At the outset of the now-ongoing COVID-19 global pandemic, over a dozen chapters, branches, and affiliate organizations of ACORN International issued a global call for the social protection of low-income families and individuals. The collective call urged a global response and for a guarantee of social justice from every national state by cancelling rent debt, protecting renters from eviction, and guaranteeing a minimum crisis income for all families in need.
ACORN continues to call upon us to imagine forms of global social protection. In this time when the costs of the next pandemics and the climate crisis accumulate on a global scale, social protection should be thought globally as well.
Across the globe, ACORN International chapters, branches, and affiliate organizations mobilized members for mutual support, health and safety, and member defense.
The first cases of COVID-19 in India were reported on 30 January 2020 and, like much of the rest of the globe, the country was in lockdown by the end of March. The impact of the nationwide lockdown was a migrant crisis that began to unfold as restrictions on economic activity meant that a majority of the migrant workers in cities, especially daily wage earners, were rendered jobless overnight.
In Delhi, Janpahal mobilized to distribute dry rations, establish community kitchens, and provide isolation centers for those in need. The organization’s efforts included providing free Covid tests, safety gear, medicines, masks, sanitizer and other essential items. Community kitchens served 4,000 industrial workers per day in addition to lunches and dinners served in 20 centers for unhoused individuals. Finally, Janpahal also established two isolation centers in Dwarka for houseless man and women.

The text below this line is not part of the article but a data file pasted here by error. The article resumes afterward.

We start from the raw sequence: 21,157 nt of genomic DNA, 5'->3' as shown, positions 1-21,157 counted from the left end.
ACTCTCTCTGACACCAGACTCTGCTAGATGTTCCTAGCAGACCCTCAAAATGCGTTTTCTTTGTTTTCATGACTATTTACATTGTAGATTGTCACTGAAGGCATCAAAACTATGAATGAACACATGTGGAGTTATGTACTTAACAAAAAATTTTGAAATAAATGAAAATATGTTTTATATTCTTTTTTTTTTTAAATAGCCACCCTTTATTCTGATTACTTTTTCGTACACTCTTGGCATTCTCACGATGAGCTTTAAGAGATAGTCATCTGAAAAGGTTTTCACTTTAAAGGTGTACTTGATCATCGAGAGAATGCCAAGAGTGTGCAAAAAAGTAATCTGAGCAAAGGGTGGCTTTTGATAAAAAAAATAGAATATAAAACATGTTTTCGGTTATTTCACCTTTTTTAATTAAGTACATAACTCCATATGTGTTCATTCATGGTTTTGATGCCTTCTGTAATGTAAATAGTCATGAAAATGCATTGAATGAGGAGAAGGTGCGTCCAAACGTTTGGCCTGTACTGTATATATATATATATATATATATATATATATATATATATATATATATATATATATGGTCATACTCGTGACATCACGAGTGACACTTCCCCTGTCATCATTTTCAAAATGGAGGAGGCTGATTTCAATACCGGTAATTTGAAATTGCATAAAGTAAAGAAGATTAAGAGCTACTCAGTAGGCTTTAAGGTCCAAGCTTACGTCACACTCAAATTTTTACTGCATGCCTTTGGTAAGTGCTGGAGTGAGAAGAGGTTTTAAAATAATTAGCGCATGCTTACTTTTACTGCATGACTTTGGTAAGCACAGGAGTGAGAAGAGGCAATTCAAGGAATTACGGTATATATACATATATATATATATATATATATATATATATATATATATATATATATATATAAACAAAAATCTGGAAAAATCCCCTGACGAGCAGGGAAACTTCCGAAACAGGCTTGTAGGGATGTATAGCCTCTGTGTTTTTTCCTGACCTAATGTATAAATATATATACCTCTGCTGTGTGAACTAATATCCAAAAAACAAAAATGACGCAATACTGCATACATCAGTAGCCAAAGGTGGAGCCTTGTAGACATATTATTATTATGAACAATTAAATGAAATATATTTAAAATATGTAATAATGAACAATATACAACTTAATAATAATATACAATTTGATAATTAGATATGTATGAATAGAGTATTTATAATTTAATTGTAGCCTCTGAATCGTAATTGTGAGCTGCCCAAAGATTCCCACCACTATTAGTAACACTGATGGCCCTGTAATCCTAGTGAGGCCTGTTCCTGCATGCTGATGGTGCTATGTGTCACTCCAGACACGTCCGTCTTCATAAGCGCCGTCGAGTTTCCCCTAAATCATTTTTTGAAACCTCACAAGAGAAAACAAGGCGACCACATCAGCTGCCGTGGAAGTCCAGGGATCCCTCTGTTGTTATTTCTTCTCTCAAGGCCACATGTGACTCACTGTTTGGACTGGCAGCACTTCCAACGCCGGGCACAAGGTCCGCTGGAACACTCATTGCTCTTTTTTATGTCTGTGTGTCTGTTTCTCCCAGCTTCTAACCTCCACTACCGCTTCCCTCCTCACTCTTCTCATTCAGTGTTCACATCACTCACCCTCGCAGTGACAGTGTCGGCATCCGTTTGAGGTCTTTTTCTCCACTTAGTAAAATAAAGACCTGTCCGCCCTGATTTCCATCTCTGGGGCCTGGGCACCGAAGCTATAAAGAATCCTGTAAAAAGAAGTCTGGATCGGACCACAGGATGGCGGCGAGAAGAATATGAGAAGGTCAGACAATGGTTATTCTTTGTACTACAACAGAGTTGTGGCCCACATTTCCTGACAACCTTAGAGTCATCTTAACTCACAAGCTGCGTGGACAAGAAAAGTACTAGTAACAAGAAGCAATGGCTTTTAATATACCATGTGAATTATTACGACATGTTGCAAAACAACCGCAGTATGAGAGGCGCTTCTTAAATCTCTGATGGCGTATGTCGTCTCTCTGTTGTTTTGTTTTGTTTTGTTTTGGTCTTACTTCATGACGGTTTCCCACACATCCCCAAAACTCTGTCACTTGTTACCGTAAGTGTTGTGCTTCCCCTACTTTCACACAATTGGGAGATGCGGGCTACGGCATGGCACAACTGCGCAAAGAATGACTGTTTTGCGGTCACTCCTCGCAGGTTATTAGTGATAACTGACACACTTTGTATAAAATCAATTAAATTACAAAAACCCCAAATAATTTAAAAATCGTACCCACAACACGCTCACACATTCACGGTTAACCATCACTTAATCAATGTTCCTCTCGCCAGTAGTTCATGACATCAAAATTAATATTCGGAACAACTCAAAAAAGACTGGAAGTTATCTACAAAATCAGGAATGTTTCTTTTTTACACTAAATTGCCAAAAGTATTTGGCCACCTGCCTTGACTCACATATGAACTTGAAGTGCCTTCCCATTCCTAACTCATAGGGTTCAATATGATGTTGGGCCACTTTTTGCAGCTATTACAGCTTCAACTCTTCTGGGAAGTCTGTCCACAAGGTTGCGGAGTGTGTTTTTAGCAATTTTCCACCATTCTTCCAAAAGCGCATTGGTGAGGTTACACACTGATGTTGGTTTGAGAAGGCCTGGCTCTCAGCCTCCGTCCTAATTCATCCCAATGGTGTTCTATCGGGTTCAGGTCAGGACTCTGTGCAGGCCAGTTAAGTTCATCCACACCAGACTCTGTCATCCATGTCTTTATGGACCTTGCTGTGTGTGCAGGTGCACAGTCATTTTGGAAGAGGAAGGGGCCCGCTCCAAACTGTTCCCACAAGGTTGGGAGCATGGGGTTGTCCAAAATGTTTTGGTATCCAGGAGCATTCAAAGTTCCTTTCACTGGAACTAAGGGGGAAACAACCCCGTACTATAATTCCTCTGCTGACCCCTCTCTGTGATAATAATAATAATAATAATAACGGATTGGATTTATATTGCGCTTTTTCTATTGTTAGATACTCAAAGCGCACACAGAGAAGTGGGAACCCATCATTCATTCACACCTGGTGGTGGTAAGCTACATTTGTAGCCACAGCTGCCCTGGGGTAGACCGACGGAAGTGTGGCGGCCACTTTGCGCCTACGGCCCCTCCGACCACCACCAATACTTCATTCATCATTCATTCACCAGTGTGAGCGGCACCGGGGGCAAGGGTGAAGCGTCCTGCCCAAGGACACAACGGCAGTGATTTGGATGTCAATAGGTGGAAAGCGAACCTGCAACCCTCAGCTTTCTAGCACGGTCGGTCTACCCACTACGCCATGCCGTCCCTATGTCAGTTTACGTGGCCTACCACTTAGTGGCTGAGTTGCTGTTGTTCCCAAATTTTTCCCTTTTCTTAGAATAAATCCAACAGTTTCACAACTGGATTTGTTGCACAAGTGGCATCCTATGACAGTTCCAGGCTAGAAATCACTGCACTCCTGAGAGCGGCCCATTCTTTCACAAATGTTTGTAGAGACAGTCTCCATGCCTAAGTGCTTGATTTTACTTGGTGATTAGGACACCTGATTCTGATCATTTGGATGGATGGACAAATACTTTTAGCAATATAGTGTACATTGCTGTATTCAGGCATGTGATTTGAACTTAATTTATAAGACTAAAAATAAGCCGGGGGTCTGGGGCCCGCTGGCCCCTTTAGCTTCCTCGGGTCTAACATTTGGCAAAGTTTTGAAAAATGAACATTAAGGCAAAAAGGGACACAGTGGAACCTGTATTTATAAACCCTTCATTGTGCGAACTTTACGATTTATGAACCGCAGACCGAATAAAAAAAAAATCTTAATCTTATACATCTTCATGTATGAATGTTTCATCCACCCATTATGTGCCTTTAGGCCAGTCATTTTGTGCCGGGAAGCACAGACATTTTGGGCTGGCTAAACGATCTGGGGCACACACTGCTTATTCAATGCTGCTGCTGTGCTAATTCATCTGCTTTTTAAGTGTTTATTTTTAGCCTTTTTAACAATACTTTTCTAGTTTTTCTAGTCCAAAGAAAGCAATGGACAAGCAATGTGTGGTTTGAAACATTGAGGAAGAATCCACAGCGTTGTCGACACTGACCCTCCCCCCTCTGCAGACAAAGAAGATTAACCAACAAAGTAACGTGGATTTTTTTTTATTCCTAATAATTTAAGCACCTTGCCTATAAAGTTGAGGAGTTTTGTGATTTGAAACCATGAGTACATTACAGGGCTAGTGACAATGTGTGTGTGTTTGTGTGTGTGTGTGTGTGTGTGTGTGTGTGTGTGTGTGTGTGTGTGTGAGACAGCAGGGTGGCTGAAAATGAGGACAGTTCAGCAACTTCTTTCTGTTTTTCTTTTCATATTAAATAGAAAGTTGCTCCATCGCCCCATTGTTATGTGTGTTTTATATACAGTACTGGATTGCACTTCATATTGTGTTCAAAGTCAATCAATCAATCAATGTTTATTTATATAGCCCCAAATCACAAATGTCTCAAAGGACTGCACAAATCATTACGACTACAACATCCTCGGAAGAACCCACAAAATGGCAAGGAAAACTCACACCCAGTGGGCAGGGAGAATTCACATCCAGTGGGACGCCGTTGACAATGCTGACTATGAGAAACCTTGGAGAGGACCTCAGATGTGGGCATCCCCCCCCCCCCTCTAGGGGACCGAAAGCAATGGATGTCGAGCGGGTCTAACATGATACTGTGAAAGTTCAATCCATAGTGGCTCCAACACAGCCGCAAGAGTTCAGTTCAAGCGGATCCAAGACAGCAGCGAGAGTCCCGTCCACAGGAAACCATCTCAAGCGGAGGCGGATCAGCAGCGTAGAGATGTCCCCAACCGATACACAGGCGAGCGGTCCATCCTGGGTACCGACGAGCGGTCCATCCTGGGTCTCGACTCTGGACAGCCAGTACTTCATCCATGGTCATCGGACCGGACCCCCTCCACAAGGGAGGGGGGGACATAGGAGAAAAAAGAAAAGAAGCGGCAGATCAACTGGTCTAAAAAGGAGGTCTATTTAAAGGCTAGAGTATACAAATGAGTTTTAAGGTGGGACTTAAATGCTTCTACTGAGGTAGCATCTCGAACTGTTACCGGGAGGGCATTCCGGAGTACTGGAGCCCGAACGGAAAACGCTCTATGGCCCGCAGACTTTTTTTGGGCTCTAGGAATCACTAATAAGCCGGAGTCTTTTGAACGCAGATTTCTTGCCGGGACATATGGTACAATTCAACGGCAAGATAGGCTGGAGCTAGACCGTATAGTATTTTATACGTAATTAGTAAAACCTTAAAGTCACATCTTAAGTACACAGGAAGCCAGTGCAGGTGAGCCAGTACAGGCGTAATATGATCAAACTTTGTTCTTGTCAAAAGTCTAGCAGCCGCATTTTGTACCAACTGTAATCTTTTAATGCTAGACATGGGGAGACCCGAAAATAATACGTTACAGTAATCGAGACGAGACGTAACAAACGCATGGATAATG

In Mumbai, the Dharavi Project is an initiative of the ACORN Foundation and Women’s Research Action Group (WRAG) for the welfare of rag pickers, waste collectors, and their families. The Dharavi Project’s Joint pandemic response included the distribution of meals, dry rations, and hygiene products. In addition, an ACORN Community Center provides an atmosphere that is supportive to childhood development and enables healthy socio-emotional and educational skills.
In Peru, ACORN is supporting the National Ministry of Health’s efforts to reach maximum rates of vaccination through community promotion activities and sponsored Health Campaigns. In communities such as San Juan de Lurigancho in Lima, ACORN cosponsored community health events to promote vaccination, community health care, and mental health care.
In Honduras, communities quickly adopted strict social distancing and sanitary measures that helped to limit the spread of COVID-19. However, like many countries, the most vulnerable areas were the most impacted by the threats of the virus. ACORN Honduras provided support for members to make hospital and doctor visits; carried out education and prevention campaigns; and strengthened the culture of wearing masks, hand washing, and using hand sanitizer.
ULU LOCAL 100